As examples of this embodiment of the invention two pieces of C11000 copper alloy 12.7 cm×12.7 cm×0.16 cm and 12.7 cm× 12.7 cm×0.32 cm, supplied by Olin Brass, were each coated with a layer of α-alumina by the process described herein above with the General Plasma HDP system. The α-alumina ceramic powder was supplied by Micro-Abrasives Industries and the powder agglomerates has a mean diameter in the range of 15-40 micron. C11000 copper alloy and other alloys having a thermal conductivity 50% or greater than that of pure copper are preferred for heat sinks. Other metal alloys such as aluminum 6101 and stainless steels, and composite systems such as silicon carbide filament or fiber reinforced aluminum may be utilized as heat sink substrate materials on which ceramic layers may be deposited and processed with the same enhanced properties discussed as well as excellent bond-development which occurs pursuant to the teachings of the invention.
In this example the α-alumina ceramic was deposited in a uniform 0.013 cm thick layer using a ceramic material from Micro-Abrasives Industries.
Referring to FIG. 3 there is shown the X-ray analysis plot of the as received α-alumina powder from Micro-Abrasive. FIG. 4 is an X-ray analysis plot of the same materials as above which was sprayed by the General Plasma HDP system onto C11000 copper alloy substrates, illustrating the primary and secondary peaks for the various phases, i.e., α (hexagonal/rhombohedral) and γ (cubic) phases observed. It can be readily be seen from the plot that the HDP plasma spray process caused some conversion of materials wherein there are noticeable increases in the γ spectrum phase.
Referring now to FIG. 5, there is shown a plot of the Micro-Abrasive coated substrate in which alumina coating layer 16 has been laser-reflowed and rapidly resolidified and recrystallized as described herein above. As shown in the plot only the α-alumina ceramic primary and secondary peaks appear above the two γ spikes which are well below the background level (i.e, 20% normalized intensity) of the plot.
The Micro-Abrasives α-alumina deposited on layer 16 was laser-reflowed using the Photon Model V 1200 CO2 laser as discussed herein above; where melting of the alumina ceramic 16 occurred at 2045° C. or more and was rapidly recrystallized, causing the transformation noted, thereafter.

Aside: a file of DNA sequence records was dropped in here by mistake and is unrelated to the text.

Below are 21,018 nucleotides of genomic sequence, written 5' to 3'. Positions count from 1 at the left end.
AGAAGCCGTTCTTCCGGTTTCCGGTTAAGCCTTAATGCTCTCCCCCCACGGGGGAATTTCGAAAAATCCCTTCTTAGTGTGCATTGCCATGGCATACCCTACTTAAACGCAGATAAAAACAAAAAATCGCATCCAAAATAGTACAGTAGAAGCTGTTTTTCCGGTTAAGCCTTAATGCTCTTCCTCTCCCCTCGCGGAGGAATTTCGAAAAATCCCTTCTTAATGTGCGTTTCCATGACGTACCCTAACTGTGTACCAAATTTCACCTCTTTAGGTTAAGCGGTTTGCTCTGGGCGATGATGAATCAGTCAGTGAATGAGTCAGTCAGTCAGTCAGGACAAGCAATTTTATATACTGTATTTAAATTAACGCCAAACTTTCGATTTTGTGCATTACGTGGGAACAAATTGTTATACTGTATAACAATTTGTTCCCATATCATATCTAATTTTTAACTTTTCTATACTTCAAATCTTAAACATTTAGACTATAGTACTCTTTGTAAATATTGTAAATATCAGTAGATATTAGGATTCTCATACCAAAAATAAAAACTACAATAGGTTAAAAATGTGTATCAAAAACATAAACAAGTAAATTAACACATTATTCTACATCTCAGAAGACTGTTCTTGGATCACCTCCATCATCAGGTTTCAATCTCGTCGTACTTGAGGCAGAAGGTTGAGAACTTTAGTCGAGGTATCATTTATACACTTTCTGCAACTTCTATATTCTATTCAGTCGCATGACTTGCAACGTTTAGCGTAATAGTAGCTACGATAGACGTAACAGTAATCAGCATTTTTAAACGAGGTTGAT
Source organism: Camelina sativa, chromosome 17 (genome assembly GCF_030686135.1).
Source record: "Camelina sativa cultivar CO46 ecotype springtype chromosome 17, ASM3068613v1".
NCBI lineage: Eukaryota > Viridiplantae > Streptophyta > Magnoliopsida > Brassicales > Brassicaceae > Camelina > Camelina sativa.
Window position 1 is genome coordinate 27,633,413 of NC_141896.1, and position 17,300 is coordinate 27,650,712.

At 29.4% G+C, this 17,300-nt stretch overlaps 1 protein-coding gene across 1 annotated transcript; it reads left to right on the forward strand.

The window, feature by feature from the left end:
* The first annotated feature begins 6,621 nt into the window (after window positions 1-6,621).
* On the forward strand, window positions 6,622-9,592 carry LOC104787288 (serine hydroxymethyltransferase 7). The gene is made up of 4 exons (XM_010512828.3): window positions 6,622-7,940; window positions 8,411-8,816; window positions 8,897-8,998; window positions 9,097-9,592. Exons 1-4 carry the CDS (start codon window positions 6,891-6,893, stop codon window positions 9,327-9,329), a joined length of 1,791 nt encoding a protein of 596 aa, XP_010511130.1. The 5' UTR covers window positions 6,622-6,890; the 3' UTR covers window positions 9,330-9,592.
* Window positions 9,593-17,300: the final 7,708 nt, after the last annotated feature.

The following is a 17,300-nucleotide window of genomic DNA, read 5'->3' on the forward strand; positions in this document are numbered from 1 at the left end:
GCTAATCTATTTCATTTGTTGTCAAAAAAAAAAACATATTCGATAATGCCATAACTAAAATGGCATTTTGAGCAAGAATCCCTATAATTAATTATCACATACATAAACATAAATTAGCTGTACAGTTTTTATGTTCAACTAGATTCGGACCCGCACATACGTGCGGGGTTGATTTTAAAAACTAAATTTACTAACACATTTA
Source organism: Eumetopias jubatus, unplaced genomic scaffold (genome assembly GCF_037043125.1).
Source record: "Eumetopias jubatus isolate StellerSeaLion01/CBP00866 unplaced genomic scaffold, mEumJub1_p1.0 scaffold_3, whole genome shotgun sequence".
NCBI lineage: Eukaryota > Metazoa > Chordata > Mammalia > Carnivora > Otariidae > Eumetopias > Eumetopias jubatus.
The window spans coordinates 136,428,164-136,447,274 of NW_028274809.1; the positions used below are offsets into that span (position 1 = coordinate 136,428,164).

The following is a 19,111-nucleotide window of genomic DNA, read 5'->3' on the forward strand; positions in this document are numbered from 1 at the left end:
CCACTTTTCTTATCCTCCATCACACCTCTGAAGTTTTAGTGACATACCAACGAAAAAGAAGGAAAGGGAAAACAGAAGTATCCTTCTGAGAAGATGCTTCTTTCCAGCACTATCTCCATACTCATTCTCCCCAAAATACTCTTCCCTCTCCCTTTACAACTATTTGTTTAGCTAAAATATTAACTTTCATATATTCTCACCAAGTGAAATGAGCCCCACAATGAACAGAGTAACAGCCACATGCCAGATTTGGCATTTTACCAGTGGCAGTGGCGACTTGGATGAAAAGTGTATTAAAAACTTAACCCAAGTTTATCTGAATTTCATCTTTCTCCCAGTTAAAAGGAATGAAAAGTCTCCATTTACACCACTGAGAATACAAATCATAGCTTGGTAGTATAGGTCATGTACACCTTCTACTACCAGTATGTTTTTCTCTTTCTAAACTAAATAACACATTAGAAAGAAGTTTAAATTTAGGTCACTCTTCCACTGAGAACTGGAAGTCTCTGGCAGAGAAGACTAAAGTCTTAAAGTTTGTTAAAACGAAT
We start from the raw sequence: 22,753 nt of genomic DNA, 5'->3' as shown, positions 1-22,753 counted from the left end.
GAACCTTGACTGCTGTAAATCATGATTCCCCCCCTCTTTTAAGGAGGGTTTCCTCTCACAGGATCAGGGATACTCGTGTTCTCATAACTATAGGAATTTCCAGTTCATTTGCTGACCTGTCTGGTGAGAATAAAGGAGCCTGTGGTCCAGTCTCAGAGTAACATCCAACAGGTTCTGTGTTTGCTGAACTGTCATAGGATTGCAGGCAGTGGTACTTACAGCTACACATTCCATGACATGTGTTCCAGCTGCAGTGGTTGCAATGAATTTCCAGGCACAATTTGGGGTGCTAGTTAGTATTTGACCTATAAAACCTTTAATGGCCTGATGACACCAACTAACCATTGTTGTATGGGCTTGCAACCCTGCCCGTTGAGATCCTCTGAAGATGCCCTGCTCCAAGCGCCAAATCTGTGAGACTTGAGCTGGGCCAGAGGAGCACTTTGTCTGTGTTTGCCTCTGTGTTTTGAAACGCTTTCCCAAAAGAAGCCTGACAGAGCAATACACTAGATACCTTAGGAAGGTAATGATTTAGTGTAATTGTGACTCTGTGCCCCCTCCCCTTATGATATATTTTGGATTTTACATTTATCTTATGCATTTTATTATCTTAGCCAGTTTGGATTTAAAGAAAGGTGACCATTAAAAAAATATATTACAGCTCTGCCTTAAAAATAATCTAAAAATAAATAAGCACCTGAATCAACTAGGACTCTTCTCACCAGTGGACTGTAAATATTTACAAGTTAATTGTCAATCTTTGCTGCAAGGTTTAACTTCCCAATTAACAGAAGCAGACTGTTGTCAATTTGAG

The X-ray characterization measurements and analysis was performed on a Rigaku X-ray diffractometer. This diffractometer was supplemented by a DMAX computer program for data collection and analysis. The background radiation level was not eliminated during the samples analyses.
Another advantage of the present invention involves forming miniature recesses or cavities 19 show in FIG. 1 in a planar surface of metal substrate 18 contiguous therewith to receive circuit chips or components, etc. After formation such recesses or cavities may be coated along with the planar surfaces of the substrate 18 and laser-reflowed as taught herein to produce an arrangement adaptable for multilayered circuit modules having excellent thermal dissipation and dielectric properties as discussed herein. In the alternative a solid planar α-aluminum substrate, may have such recesses or cavities formed therein and entire planar surface and the surfaces of such cavities laser reflowed in accordance with the teachings of the invention to produce substrates of ceramic which can be stacked to provide multilayer electronic modules containing microelectronic circuits, interconnections, and other electrical components therein. Such multilayer modular applications would solve numerous prior art problems associated with the inability of such configurations to avoid dielectric breakdown at elevated temperature uses and to overcome the heat dissipation problems also present in the prior art devices.